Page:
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A successful birding trip to Ashland and Bayfield counties requires only binoculars or a spotting scope and a camera, as most of the birding sites are accessible by foot. If you prefer a kayak, canoe, or bicycle, however, there are many available opportunities for these activities. A comfortable pair of walking shoes is recommended since the area has a variety of sites to explore. The birding locations listed provide ample options that are easily accessible and offer fantastic northwoods scenery. You should first stop at the Northern Great Lakes Visitor Center, open seven days a week and located 2.5 miles west of Ashland. The center provides a variety of services and attractions, including pamphlets on birding. The following information was taken from the “Birding by the Bay’ pamphlet available at the Visitor Center.

The airport and open fields south of Ashland offer bobolinks, upland plovers, bluebirds, meadowlarks, kestrels, sparrows and a variety of other species. Drive the roads that branch off State highway 118 and stop where fields are bordered by woods for notable viewing.

Prentice Park on the west edge of Ashland is a good place for picnicking and birding. The lagoon just north of the pavilion is worth scanning for waterfowl and shorebirds. The observation tower allows a different look at the lagoon and a chance to view a portion of the Fish Creek Sloughs where additional waterfowl can be seen. Walking around the nature trails sometimes produces interesting sightings of rare species, such as the snowy egret or least bittern.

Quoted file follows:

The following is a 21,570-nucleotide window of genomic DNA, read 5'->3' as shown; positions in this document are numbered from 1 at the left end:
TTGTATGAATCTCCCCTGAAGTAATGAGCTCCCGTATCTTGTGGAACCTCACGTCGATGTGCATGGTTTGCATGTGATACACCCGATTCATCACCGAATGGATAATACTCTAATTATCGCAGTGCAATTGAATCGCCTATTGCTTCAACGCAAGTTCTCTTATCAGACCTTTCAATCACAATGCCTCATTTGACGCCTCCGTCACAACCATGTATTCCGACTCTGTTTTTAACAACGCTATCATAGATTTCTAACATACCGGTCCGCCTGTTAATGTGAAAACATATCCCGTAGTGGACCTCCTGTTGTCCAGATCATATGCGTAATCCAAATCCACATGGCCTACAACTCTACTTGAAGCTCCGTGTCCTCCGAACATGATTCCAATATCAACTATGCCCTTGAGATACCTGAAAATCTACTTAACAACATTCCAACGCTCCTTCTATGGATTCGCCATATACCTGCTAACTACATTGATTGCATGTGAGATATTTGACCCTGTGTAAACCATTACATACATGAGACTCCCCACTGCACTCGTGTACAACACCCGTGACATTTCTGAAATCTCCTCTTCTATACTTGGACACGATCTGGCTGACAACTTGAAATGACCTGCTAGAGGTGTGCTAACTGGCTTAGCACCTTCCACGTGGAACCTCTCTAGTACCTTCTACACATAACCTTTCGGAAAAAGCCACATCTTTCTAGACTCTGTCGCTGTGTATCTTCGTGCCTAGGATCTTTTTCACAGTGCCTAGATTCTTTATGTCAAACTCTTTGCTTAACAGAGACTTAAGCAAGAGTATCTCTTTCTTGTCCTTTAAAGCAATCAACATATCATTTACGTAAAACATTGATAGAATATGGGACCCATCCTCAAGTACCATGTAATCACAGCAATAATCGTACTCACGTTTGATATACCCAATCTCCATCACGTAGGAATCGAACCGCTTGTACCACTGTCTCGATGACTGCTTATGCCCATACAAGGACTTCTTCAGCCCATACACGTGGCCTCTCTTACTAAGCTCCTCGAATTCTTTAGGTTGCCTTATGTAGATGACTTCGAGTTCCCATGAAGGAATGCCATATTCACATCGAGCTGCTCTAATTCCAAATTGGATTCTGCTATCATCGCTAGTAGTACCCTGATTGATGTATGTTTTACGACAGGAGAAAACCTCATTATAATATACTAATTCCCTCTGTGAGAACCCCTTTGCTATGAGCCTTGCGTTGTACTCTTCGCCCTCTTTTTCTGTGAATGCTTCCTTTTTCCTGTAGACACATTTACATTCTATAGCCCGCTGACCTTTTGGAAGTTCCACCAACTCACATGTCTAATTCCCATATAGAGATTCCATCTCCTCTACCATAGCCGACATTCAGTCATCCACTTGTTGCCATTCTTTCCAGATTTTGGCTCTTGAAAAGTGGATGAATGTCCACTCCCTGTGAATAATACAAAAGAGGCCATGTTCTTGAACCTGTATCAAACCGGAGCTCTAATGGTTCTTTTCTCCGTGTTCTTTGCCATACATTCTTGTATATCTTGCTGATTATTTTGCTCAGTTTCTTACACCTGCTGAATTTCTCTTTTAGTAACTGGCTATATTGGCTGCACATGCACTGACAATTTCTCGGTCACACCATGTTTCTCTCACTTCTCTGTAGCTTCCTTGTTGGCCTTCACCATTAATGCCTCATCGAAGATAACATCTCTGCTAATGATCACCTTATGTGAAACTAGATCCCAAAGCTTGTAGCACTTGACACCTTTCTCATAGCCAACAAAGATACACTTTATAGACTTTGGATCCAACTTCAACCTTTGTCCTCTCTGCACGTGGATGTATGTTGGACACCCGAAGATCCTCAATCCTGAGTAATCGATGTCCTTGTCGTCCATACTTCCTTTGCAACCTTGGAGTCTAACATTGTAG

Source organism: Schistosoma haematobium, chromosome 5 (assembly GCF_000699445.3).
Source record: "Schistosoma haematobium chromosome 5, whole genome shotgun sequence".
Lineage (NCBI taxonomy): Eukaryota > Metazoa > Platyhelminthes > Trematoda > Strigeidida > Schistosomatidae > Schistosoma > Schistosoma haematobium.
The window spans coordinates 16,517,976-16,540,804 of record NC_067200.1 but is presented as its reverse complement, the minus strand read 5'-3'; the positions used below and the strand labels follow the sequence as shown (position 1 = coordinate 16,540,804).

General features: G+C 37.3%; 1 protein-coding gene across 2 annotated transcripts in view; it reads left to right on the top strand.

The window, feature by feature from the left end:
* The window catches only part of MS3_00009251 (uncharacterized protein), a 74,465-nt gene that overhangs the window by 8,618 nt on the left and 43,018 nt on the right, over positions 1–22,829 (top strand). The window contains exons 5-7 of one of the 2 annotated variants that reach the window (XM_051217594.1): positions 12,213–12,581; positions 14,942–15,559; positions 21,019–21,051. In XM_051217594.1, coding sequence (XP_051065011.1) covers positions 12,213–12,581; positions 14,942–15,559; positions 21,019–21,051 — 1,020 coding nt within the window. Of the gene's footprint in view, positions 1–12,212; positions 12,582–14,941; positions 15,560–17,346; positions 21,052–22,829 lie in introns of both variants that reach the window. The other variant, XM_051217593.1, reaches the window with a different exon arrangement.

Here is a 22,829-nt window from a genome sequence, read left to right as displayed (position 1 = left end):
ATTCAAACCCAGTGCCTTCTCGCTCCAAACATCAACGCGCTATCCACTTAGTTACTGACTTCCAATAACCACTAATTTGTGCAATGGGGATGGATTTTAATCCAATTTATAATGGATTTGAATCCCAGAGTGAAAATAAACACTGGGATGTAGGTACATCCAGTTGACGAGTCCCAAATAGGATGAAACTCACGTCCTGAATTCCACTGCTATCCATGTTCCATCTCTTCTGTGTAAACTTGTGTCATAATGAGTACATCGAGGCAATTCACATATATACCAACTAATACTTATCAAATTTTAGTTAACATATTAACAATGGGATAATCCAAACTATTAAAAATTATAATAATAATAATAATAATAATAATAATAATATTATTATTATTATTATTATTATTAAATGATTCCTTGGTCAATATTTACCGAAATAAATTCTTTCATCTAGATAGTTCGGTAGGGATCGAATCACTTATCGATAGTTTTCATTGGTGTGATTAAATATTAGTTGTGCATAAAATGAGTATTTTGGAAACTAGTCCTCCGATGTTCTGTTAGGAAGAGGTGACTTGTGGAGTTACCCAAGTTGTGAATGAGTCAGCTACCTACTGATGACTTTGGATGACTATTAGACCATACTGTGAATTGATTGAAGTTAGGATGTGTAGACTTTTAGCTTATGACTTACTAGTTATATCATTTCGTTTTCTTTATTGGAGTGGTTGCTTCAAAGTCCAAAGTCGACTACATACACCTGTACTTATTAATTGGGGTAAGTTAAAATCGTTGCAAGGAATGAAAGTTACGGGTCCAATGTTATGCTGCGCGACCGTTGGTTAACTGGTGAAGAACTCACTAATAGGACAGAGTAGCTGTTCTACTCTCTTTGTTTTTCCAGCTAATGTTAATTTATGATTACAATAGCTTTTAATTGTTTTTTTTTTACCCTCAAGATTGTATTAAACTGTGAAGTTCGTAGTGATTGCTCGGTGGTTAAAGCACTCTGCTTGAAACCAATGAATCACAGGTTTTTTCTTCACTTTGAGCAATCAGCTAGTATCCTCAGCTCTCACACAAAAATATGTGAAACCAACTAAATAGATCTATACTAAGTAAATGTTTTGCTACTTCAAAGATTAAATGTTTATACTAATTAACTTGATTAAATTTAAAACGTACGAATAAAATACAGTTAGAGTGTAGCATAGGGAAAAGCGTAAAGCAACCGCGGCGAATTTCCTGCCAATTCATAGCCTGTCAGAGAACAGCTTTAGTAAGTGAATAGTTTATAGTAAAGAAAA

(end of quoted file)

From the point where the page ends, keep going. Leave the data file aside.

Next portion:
Copper Falls State Park, located just northeast of Mellen, is home to canyons, streams, waterfalls, a swimming beach, picnic areas with a log shelter and miles of trails. Copper Falls is 29 feet tall and marks the first drop of Bad River as it flows though steep-walled gorges. Hikers will enjoy self-guided nature tails and observation points overlooking spectacular vistas. Watch for eagles soaring overhead and a variety of forest-loving warblers and other songbirds.

Take the ferry to Madeline Island, the largest of the Apostle Islands, where you can view many cormorants, gulls and mallards that come to visit. At La Pointe, take a walk along Capser Trail. You may see merlins that have been nesting along the trail. Visit the northern-most state park in Wisconsin, Big Bay State Park, and look for loons, bald eagles and forest birds.

The Head if the Bay, where Fish Creek flows into Lake Superior, offers excellent viewing opportunities on both sides of Highway 13. This site is a must during the spring. Eagles can often be seen soaring over the lake or sitting on a tree or sandbar. This site sometimes provides great viewing for waterfowl, shorebirds, herons, and warblers.